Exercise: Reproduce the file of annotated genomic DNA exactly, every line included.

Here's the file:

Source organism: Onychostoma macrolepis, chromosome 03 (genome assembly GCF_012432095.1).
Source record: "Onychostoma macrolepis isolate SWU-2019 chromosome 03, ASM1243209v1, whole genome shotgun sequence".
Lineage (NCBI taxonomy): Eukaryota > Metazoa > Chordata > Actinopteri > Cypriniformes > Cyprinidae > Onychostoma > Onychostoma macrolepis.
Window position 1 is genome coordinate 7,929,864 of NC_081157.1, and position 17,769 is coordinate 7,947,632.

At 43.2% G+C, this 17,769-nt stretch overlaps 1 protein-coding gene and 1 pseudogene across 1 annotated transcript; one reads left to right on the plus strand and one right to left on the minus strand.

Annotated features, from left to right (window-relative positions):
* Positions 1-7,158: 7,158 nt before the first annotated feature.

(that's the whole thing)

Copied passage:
Source organism: Onychostoma macrolepis, chromosome 03 (genome assembly GCF_012432095.1).
Source record: "Onychostoma macrolepis isolate SWU-2019 chromosome 03, ASM1243209v1, whole genome shotgun sequence".
Lineage (NCBI taxonomy): Eukaryota > Metazoa > Chordata > Actinopteri > Cypriniformes > Cyprinidae > Onychostoma > Onychostoma macrolepis.
Window position 1 is genome coordinate 7,929,864 of NC_081157.1, and position 17,769 is coordinate 7,947,632.

At 43.2% G+C, this 17,769-nt stretch overlaps 1 protein-coding gene and 1 pseudogene across 1 annotated transcript; one reads left to right on the plus strand and one right to left on the minus strand.

Annotated features, from left to right (window-relative positions):
* Positions 1-7,158: 7,158 nt before the first annotated feature.